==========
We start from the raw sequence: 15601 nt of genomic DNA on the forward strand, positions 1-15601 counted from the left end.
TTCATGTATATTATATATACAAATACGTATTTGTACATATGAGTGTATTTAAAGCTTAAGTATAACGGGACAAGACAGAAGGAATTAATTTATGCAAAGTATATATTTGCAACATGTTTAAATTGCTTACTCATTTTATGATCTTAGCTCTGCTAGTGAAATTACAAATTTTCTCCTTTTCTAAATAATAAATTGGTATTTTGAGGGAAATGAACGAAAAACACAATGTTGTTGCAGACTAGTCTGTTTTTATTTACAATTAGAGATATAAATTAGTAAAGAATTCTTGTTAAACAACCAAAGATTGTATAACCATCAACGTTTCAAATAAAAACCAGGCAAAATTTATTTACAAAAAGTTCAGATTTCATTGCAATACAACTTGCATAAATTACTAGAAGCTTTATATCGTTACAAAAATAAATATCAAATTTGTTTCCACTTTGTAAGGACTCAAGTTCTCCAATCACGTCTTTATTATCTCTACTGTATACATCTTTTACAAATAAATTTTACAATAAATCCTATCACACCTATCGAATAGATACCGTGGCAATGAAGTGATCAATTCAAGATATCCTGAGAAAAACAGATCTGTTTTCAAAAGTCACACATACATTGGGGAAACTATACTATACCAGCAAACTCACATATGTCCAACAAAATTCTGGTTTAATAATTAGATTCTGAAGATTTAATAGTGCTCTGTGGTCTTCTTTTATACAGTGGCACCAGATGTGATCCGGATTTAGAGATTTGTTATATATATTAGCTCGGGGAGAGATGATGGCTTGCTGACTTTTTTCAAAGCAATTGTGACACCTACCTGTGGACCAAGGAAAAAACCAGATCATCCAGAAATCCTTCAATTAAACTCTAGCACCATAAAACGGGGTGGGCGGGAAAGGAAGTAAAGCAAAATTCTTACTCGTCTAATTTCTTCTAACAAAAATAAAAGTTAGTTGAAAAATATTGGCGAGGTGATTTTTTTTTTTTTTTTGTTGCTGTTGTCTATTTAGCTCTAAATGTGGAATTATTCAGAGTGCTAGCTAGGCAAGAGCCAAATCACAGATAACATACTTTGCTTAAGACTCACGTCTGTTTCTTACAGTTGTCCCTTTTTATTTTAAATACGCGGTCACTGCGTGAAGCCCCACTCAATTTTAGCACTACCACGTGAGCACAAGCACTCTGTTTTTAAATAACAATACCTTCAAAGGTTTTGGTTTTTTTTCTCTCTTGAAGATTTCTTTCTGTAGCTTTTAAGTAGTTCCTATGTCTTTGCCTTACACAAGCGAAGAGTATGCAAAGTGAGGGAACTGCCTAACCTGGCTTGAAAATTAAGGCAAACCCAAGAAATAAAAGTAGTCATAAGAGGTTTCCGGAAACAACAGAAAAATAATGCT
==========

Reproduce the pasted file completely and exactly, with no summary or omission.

We start from the raw sequence: 15601 nt of genomic DNA on the forward strand, positions 1-15601 counted from the left end.
TTCATGTATATTATATATACAAATACGTATTTGTACATATGAGTGTATTTAAAGCTTAAGTATAACGGGACAAGACAGAAGGAATTAATTTATGCAAAGTATATATTTGCAACATGTTTAAATTGCTTACTCATTTTATGATCTTAGCTCTGCTAGTGAAATTACAAATTTTCTCCTTTTCTAAATAATAAATTGGTATTTTGAGGGAAATGAACGAAAAACACAATGTTGTTGCAGACTAGTCTGTTTTTATTTACAATTAGAGATATAAATTAGTAAAGAATTCTTGTTAAACAACCAAAGATTGTATAACCATCAACGTTTCAAATAAAAACCAGGCAAAATTTATTTACAAAAAGTTCAGATTTCATTGCAATACAACTTGCATAAATTACTAGAAGCTTTATATCGTTACAAAAATAAATATCAAATTTGTTTCCACTTTGTAAGGACTCAAGTTCTCCAATCACGTCTTTATTATCTCTACTGTATACATCTTTTACAAATAAATTTTACAATAAATCCTATCACACCTATCGAATAGATACCGTGGCAATGAAGTGATCAATTCAAGATATCCTGAGAAAAACAGATCTGTTTTCAAAAGTCACACATACATTGGGGAAACTATACTATACCAGCAAACTCACATATGTCCAACAAAATTCTGGTTTAATAATTAGATTCTGAAGATTTAATAGTGCTCTGTGGTCTTCTTTTATACAGTGGCACCAGATGTGATCCGGATTTAGAGATTTGTTATATATATTAGCTCGGGGAGAGATGATGGCTTGCTGACTTTTTTCAAAGCAATTGTGACACCTACCTGTGGACCAAGGAAAAAACCAGATCATCCAGAAATCCTTCAATTAAACTCTAGCACCATAAAACGGGGTGGGCGGGAAAGGAAGTAAAGCAAAATTCTTACTCGTCTAATTTCTTCTAACAAAAATAAAAGTTAGTTGAAAAATATTGGCGAGGTGATTTTTTTTTTTTTTTTGTTGCTGTTGTCTATTTAGCTCTAAATGTGGAATTATTCAGAGTGCTAGCTAGGCAAGAGCCAAATCACAGATAACATACTTTGCTTAAGACTCACGTCTGTTTCTTACAGTTGTCCCTTTTTATTTTAAATACGCGGTCACTGCGTGAAGCCCCACTCAATTTTAGCACTACCACGTGAGCACAAGCACTCTGTTTTTAAATAACAATACCTTCAAAGGTTTTGGTTTTTTTTCTCTCTTGAAGATTTCTTTCTGTAGCTTTTAAGTAGTTCCTATGTCTTTGCCTTACACAAGCGAAGAGTATGCAAAGTGAGGGAACTGCCTAACCTGGCTTGAAAATTAAGGCAAACCCAAGAAATAAAAGTAGTCATAAGAGGTTTCCGGAAACAACAGAAAAATAATGCT